As part of the European Commission's Digital Single Market Strategy (DSMS), the EU has finally published legislation to prevent companies from geo-blocking (the Regulations). Companies geo-block when they block or limit access to their websites or have different general conditions of sale for their goods and services for customers in different member states. The EU considers that geo-blocking prevents unhindered cross-border trade across the EU.
Importantly, the Regulations do not require traders to deliver goods to all member states. They are only required to deliver where they have a presence or already deliver in a particular country. Companies are still allowed to not sell certain goods or services or apply different conditions for reasons that are not related to the location of the customer, eg stocks or commerciality.
Although traders are not obliged to harmonise prices across the EU, customers will be able to see the prices charged in other member states so there is a risk that this will put pressure on retailers to move to standardised pricing.
The Regulations will apply to traders established in the EU and third country traders selling goods or services in the EU. Consumers and enterprises as end-users are protected. It applies from 3 December 2018.
The main provisions are:
- Geo-blocking of a website or app based on the nationality, residence or place of establishment of the customer is prohibited
- Automatic redirection to a local version of a website is prohibited; customers must be given a choice on redirection (and be free to change their minds later)
- Conditions of access to goods or services should not be different across member states on the basis of nationality, residence or place of establishment of the customer in three specific situations:
- if the trader does not deliver to the customer's member state, the trader must make products available for delivery or collection in their home territory for a customer to collect but is not obliged to deliver to other member states;
- the sale of electronically supplied services should be available on the same conditions to customers across the EU, eg cloud services and data warehouse services. This excludes services where the main feature is access to or the use of protected content; and
- services provided at the trader's premises should have the same conditions for customers from other member states as domestic customers, eg hotels and car hire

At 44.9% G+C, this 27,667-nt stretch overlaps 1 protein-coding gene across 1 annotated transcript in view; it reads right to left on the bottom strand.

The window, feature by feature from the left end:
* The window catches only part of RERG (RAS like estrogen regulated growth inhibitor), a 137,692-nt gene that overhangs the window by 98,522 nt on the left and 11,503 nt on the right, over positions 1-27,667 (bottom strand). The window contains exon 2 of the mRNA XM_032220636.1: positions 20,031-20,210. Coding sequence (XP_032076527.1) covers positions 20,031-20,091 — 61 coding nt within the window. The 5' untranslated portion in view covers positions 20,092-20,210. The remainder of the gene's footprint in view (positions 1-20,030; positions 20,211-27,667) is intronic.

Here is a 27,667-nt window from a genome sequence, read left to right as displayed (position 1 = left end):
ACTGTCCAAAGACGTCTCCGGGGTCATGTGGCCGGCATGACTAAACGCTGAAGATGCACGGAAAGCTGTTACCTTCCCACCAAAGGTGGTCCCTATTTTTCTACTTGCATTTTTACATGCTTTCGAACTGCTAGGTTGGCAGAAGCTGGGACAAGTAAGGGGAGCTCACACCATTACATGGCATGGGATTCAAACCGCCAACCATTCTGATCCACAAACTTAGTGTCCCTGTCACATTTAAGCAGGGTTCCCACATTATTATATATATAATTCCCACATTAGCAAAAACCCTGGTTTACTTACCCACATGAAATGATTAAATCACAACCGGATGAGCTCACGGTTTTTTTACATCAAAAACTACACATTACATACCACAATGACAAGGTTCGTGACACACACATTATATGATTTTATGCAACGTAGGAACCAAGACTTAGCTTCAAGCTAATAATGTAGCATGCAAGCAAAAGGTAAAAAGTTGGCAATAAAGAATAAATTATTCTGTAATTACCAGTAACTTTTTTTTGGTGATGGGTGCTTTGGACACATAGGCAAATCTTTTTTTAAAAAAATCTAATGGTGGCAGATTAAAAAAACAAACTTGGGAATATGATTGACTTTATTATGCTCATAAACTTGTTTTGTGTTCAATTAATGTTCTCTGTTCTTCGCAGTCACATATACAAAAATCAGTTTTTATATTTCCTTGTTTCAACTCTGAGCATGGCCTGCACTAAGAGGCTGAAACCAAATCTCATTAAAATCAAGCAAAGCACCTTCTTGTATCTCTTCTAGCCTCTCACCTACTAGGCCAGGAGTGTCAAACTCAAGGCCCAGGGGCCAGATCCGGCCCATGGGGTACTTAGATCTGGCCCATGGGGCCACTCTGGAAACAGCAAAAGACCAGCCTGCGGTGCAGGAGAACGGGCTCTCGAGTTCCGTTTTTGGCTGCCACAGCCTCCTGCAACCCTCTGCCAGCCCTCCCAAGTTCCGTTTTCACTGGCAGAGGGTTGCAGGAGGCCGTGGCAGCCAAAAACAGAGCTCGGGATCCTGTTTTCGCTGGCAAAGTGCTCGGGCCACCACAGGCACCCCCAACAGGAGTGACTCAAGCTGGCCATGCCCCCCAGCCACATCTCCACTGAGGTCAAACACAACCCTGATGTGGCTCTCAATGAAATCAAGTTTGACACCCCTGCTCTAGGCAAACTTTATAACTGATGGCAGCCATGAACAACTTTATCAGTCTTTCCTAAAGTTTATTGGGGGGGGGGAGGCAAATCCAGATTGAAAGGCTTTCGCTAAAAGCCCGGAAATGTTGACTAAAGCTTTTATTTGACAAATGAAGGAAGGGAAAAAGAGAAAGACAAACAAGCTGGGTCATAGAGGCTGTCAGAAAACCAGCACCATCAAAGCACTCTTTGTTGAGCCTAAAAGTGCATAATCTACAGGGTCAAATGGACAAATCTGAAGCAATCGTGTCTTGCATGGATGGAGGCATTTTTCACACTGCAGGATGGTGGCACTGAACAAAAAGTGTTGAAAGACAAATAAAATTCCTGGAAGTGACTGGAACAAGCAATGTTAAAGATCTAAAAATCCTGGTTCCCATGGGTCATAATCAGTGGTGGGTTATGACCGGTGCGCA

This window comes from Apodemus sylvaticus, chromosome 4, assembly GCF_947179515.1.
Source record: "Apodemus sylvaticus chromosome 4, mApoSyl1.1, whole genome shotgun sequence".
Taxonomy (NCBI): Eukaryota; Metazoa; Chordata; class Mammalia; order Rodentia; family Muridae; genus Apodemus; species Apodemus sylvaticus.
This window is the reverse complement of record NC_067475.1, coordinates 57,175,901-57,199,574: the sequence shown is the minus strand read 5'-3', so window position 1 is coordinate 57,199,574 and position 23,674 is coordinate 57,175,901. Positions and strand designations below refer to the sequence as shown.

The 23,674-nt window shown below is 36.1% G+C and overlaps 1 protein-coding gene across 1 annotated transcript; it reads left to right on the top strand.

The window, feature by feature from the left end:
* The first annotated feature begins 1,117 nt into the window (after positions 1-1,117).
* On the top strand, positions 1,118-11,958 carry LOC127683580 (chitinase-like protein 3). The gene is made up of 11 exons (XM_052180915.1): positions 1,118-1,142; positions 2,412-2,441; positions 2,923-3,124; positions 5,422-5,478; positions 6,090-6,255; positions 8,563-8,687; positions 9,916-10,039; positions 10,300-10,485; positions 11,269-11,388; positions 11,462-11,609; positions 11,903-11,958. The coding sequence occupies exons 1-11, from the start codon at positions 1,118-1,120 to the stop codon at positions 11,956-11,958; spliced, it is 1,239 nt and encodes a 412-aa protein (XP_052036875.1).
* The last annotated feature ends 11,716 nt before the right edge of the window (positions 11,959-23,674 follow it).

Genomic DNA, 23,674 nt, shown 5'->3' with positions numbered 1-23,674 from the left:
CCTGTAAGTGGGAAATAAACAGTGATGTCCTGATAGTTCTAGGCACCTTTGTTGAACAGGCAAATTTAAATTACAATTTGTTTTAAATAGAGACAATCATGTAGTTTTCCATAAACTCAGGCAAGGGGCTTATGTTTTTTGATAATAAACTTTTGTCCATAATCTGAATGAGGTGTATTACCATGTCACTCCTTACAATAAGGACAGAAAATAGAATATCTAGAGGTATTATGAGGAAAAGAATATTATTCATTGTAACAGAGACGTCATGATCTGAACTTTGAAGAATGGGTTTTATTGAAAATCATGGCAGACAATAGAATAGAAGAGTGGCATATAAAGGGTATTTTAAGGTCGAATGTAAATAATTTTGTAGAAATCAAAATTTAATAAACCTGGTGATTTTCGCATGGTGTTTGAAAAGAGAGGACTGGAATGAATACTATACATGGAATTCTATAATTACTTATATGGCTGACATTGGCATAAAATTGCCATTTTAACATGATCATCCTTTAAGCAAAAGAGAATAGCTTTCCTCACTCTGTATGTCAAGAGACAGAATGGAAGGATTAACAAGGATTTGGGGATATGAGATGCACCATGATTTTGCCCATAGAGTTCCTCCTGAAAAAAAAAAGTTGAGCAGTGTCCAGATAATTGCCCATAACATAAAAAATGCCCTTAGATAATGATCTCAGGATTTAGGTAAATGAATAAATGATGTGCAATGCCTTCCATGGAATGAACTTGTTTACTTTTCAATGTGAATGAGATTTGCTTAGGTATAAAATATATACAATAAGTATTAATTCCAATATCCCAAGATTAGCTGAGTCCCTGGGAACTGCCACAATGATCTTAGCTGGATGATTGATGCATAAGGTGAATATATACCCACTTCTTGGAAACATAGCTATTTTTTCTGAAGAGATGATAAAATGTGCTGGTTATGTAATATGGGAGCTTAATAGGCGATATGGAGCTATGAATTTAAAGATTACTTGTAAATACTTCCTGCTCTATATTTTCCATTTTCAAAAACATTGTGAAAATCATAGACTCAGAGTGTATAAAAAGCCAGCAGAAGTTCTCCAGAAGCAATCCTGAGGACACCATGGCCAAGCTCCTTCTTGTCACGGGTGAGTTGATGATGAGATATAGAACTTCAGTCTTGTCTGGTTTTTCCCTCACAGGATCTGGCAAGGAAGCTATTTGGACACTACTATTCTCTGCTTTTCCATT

- Payment conditions cannot be different because of a customer's nationality, residence or place of establishment.
As part of the wider DSMS, the Regulations include exclusions that are either covered by other means or policy has not been decided yet. These are:
- Audio visual services that are covered by other proposals eg films, television programmes and sports broadcasts
- Financial services, healthcare services, certain social services, gambling activities and transport services that are all excluded from the Services in the Internal Market Directive 2006
- Certain prohibitions do not apply to traders that are exempt from VAT.
What retailers should do now
In advance of 3 December 2018, retailers should:
- Check your website and apps to ensure that they comply. If you need advice on making sure that your online interfaces comply with the Regulations, please get in touch
- Review accepted payment methods and conditions to make sure that they are available to all customers. There may be charges to make this consistent, which you need to absorb
- There will be an additional burden of complying with local VAT rules.
- Logistics hubs in a member state will be considered a presence there and the company will be expected to deliver there. This could cause problems where manufacturing is in one place but delivery systems are only set up in other member states
- Be aware that even though prices do not have to be harmonised across the EU, customers will be able to see what you charge in other member states and could pressurise you to make prices consistent.
The impact of Brexit
Following recent negotiations, the latest draft withdrawal agreement states that EU legislation will apply to the UK during the transition period (ie to 31 December 2020). As we know, what happens at the end of that period is not yet clear. According to the latest position paper, should the Regulations cease to apply at the end of the transition period, this would mean that UK customers would not benefit from the provisions of the Regulations but UK traders operating in the EU would need to continue to comply with them.